Apparently, this story is sourced from the Daily Telegraph but I’m unable to find it online. The Daily Mail’s version doesn’t make too much sense but it does appear to suggest that the long-awaited review of the BBC’s science output is recommending the stifling of any debate against the so-called consensus view.
According to the Daily Telegraph, the report draws heavily on an independent review of BBC coverage by Steve Jones, a professor of genetics at University College London.
Prof Jones is understood to have cleared the BBC of any suggestion of bias in its programming.
That depends on how you define bias, I suppose. Here’s Peter Sissons’ view:
The BBC’s editorial policy on climate change, however, was spelled out in a report by the BBC Trust — whose job is to oversee the workings of the BBC in the interests of the public — in 2007. This disclosed that the BBC had held ‘a high-level seminar with some of the best scientific experts and has come to the view that the weight of evidence no longer justifies equal space being given to the opponents of the consensus’.
The error here, of course, was that the BBC never at any stage gave equal space to the opponents of the consensus.
But the Trust continued its pretence that climate change dissenters had been, and still would be, heard on its airwaves. ‘Impartiality,’ it said, ‘always requires a breadth of view, for as long as minority opinions are coherently and honestly expressed, the BBC must give them appropriate space.’
And this is Jeremy Paxman’s view:
I have neither the learning nor the experience to know whether the doomsayers are right about the human causes of climate change. But I am willing to acknowledge that people who know a lot more than I do may be right when they claim that it is the consequence of our own behaviour.
I assume that this is why the BBC’s coverage of the issue abandoned the pretence of impartiality long ago.
Straight from the horse’s mouth, we have this from the BBC’s June 2007 report ‘From Seesaw to Wagon Wheel, Safeguarding Impartiality in the 21st Century';
The BBC has held a high-level seminar with some of the best scientific experts, and has come to the view that the weight of evidence no longer justifies equal space being given to the opponents of the consensus.
So how on earth does Professor Jones determine that there is no bias? It couldn’t possibly have anything to do with his sideline as a regular BBC ‘talking head’ could it? (see here for just page 1 of a Google search).
But the main conclusion made by Prof Jones is that in cases where there is a widely held scientific view, such as on GM crops or the MMR jab, the BBC shouldn’t give airtime to critics of the scientific consensus.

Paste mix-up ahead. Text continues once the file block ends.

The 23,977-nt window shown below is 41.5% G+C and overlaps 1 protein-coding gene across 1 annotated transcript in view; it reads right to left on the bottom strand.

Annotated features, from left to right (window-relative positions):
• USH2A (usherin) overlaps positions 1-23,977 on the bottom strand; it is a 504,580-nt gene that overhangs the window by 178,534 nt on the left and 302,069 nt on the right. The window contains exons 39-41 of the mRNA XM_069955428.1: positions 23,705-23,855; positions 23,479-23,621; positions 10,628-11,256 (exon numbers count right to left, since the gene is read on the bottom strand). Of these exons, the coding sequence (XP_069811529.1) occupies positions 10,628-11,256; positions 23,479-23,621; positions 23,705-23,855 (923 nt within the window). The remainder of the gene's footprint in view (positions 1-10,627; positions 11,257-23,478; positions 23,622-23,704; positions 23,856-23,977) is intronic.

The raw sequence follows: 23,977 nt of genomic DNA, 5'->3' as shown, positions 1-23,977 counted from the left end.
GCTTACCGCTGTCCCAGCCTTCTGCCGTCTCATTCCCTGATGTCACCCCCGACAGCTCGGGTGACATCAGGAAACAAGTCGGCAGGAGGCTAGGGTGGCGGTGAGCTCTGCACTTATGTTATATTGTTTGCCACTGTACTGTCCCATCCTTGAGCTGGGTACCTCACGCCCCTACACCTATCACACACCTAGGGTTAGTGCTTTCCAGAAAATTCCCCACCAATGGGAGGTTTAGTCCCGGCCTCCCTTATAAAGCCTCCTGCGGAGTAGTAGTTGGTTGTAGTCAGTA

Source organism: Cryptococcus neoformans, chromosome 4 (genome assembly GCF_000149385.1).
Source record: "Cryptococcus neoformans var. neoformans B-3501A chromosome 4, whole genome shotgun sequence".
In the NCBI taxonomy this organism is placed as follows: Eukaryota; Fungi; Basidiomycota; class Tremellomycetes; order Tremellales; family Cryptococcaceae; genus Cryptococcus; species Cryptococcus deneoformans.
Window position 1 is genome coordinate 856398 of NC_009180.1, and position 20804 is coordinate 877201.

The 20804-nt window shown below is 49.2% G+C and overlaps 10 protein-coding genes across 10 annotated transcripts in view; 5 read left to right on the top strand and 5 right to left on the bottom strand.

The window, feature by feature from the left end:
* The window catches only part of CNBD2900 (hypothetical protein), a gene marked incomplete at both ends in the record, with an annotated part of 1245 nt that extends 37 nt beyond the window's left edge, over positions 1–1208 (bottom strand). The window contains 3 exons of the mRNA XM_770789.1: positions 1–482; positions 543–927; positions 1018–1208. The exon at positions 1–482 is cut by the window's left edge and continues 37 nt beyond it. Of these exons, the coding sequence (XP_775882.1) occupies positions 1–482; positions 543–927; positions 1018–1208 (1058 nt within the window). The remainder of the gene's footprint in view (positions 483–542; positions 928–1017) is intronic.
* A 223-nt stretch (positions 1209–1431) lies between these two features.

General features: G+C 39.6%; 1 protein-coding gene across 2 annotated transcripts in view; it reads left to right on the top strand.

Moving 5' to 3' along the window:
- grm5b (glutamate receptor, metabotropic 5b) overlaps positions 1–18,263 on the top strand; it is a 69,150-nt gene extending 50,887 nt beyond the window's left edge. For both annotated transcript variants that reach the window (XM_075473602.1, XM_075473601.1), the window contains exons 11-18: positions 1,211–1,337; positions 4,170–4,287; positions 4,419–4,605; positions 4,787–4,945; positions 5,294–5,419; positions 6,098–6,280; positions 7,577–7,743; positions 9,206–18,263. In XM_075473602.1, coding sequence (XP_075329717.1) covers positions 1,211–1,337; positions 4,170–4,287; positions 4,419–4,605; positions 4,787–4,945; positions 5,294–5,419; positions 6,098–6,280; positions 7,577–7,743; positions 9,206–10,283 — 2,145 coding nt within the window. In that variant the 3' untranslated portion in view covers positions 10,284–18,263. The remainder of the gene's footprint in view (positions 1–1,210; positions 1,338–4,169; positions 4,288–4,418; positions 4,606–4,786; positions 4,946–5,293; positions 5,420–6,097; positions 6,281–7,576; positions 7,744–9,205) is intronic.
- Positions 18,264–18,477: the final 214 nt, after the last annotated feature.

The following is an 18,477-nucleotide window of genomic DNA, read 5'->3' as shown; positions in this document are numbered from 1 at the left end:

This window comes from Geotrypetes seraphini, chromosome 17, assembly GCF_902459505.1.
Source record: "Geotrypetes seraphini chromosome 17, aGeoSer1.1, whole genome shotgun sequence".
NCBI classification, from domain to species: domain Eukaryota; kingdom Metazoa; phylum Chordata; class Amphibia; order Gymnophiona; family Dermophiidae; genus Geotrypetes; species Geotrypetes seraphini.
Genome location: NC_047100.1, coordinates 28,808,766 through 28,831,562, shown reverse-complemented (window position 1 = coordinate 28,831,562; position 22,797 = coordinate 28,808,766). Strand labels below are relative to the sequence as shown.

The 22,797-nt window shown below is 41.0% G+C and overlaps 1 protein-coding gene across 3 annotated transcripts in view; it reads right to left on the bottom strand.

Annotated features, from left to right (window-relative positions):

Good grief! Who is the arbiter for such a decision? The government? Professor Frankenstein? The Flat Earth Society? Or, perhaps, one of those august public bodies who, as discussed yesterday, no longer appear to have any accountability?
The moment we suppress debate on these issues – and both GM crops and the MMR jab have significant ethical dimensions, remember – we effectively place our faith in the hands of ‘experts’ who may be fools, tyrants or, worse, pushing an agenda.
Climate ceased to be about science long ago: what Jones is doing is recommending the suppression of one whole area of political debate; he is advocating tyranny.
If this report proves to be true, I’ve bought my last TV licence. Join me; we need to starve the beast.
Update When I threw this together through the red mist this morning, I was not aware of a recent paper by Nasif S Nahle which – on the basis of the conclusion – would seem to show that the greenhouse theory is wrong.
Through this controlled experiment, I demonstrate that the warming effect in a real greenhouse is not due to longwave infrared radiation trapped inside the building, but to the blockage of convective heat transfer with the surroundings, as proven by Professor Wood in his 1909 experiment.
From which I gather that the greenhouse effect is a function of the flask in which the CO2 is contained rather than the CO2 itself.
Such is the danger of the consensus controlling the media. You can bet that the BBC will choose not to give you the details of this or any other story that undermines their chosen view.